A camera trap survey has been initiated to monitor pygmy hippos in Sapo National Park, Liberia.

This project supports in-country EDGE Fellows to help conserve relevant EDGE species

To ensure the survival of the pygmy hippopotamus throughout its range.

To ensure the survival of the pygmy hippopotamus throughout its range.

Conservation Proposed
Immediate action is required to ensure the survival of the species. The IUCN SSC Hippo Specialist Subgroup recommends that the distribution and numbers of the species are established throughout its range, particularly in Liberia, where the majority of individuals occur. Effective habitat protection is critical, through the extension of the protected areas network and adequate enforcement of legislation against hunting and logging in these areas. There is an urgent need for the development of sustainable forest management practices, improved control of human settlements and subsistence farming activities in and around protected areas, and comprehensive public education and awareness programmes. An attempt should be made to establish whether or not the isolated population reported from Nigeria still exists. If this population is found to have survived then a recovery plan must be developed to ensure its future protection. Captive breeding efforts should continue, but efforts should focus on improving the conditions under which captive individuals are kept (many deaths in captivity are thought to be due to stress from artificial conditions, which are often vastly different to conditions in the wild). There is currently a skewed sex ratio and a high infant mortality in the captive population, so research into the cause of this is of high priority.
Associated EDGE Community members

Ben heads the Indicators and Assessment Unit at the Institute of Zoology, Zoological Society of London

Ben is involved in a pygmy hippo project in Liberia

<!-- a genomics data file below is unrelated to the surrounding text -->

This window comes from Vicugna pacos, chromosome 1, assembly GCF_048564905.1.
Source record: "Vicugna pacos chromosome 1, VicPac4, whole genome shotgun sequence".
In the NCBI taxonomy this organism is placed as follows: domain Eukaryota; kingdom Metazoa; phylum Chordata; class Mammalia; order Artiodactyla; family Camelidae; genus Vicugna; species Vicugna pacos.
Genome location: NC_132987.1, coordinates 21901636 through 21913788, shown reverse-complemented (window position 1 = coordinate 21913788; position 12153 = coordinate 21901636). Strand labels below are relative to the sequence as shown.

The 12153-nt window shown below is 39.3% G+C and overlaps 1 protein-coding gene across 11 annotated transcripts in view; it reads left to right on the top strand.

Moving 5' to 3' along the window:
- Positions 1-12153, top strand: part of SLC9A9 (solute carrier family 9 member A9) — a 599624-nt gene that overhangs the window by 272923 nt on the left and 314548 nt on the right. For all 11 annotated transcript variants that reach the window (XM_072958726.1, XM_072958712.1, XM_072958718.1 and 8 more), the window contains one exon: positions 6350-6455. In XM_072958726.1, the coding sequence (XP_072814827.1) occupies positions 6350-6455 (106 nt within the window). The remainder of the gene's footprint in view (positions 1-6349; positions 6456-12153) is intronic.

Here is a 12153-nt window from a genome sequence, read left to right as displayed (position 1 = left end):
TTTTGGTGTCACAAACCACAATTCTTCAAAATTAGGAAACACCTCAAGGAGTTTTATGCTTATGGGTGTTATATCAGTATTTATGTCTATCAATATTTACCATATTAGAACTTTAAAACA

Konie is working in Sapo National Park, Liberia, to establish conservation monitoring and actions for the Pygmy hippo ( Hexaprotodon liberiensis)

Conservation geneticist: Wildgenes laboratory

West and North Africa Programme Manager

IUCN Hippo Specialist Subgroup
Pigs, Peccaries and Hippos Specialist Group (PPHSG) of the Species Survival Commission (SSC ). Promotes scientifically-based action for the conservation of common and pygmy hippos.

Zoo population

There are pygmy hippopotamuses resident at both ZSL London and ZSL Whipsnade Zoos.


Boisserie, J-R., Lihoreau, F. and Brunet, M. 2005. The position of Hippopotamidae within Cetartiodactyla. Proceedings of the National Academy of Sciences of the United States of America 102(5): 1537-1541.

Eltringham, S.K. 1993. The Pygmy Hippopotamus (Hexaprotodon liberiensis). In: Oliver, W. L.R. (ed.). Pigs, Peccaries and Hippos. Status Survey and Conservation Action Plan. Pp: 55–60. IUCN, Gland, Switzerland.

IUCN Hippo Specialist Subgroup

Lewison, R. & Oliver, W. 2008. Choeropsis liberiensis. In: IUCN 2010. IUCN Red List of Threatened Species. Version 2010.4. www.iucnredlist.org. Downloaded on 12 November 2010.

Nowak, R.M. 1999. Walker's Mammals of the World. Sixth edition. The Johns Hopkins University Press, Baltimore and London.

Distribution map based on data provided by the IUCN Global Mammal Assessment.

if you can provide new information to update this species account or to correct any errors, please email us at info@edgeofexistence.org